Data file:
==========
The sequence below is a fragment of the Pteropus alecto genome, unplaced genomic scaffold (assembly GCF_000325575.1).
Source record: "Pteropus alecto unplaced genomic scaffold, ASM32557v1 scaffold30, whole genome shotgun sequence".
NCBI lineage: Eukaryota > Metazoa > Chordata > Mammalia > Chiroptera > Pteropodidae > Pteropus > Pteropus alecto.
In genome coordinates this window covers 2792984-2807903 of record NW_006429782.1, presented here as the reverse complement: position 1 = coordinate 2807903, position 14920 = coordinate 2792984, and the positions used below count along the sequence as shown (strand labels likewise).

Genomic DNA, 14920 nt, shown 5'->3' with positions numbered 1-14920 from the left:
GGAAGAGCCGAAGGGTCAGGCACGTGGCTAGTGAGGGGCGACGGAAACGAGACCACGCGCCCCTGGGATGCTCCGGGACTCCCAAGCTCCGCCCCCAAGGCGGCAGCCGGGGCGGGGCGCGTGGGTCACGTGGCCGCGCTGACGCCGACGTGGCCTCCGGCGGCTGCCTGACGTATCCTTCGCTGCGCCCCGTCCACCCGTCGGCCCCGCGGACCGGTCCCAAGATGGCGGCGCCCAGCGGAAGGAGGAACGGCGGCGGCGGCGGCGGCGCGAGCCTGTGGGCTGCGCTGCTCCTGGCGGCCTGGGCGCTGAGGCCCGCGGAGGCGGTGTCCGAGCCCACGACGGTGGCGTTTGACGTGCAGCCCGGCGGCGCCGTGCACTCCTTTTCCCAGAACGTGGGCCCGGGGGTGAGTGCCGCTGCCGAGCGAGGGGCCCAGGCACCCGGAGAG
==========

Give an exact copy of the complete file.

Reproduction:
The sequence below is a fragment of the Pteropus alecto genome, unplaced genomic scaffold (assembly GCF_000325575.1).
Source record: "Pteropus alecto unplaced genomic scaffold, ASM32557v1 scaffold30, whole genome shotgun sequence".
NCBI lineage: Eukaryota > Metazoa > Chordata > Mammalia > Chiroptera > Pteropodidae > Pteropus > Pteropus alecto.
In genome coordinates this window covers 2792984-2807903 of record NW_006429782.1, presented here as the reverse complement: position 1 = coordinate 2807903, position 14920 = coordinate 2792984, and the positions used below count along the sequence as shown (strand labels likewise).

Genomic DNA, 14920 nt, shown 5'->3' with positions numbered 1-14920 from the left:
GGAAGAGCCGAAGGGTCAGGCACGTGGCTAGTGAGGGGCGACGGAAACGAGACCACGCGCCCCTGGGATGCTCCGGGACTCCCAAGCTCCGCCCCCAAGGCGGCAGCCGGGGCGGGGCGCGTGGGTCACGTGGCCGCGCTGACGCCGACGTGGCCTCCGGCGGCTGCCTGACGTATCCTTCGCTGCGCCCCGTCCACCCGTCGGCCCCGCGGACCGGTCCCAAGATGGCGGCGCCCAGCGGAAGGAGGAACGGCGGCGGCGGCGGCGGCGCGAGCCTGTGGGCTGCGCTGCTCCTGGCGGCCTGGGCGCTGAGGCCCGCGGAGGCGGTGTCCGAGCCCACGACGGTGGCGTTTGACGTGCAGCCCGGCGGCGCCGTGCACTCCTTTTCCCAGAACGTGGGCCCGGGGGTGAGTGCCGCTGCCGAGCGAGGGGCCCAGGCACCCGGAGAG